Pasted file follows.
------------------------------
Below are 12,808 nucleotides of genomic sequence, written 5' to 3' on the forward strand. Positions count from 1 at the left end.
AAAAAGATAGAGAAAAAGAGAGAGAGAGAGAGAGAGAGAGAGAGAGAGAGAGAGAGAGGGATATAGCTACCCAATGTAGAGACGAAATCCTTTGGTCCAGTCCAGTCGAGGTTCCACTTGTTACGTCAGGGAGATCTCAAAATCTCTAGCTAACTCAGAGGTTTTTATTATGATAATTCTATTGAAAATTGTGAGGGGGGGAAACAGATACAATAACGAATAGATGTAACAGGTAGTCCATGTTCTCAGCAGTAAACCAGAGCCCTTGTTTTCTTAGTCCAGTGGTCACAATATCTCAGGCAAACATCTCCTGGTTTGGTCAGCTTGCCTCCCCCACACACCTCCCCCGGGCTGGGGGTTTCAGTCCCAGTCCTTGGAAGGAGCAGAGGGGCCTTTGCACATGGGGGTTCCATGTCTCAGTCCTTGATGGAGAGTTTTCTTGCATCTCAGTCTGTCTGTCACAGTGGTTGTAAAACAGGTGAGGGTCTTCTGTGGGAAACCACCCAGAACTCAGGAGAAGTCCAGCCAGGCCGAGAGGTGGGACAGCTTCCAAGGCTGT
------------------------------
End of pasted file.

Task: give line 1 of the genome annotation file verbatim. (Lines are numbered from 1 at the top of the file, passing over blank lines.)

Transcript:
Below are 12,808 nucleotides of genomic sequence, written 5' to 3' on the forward strand. Positions count from 1 at the left end.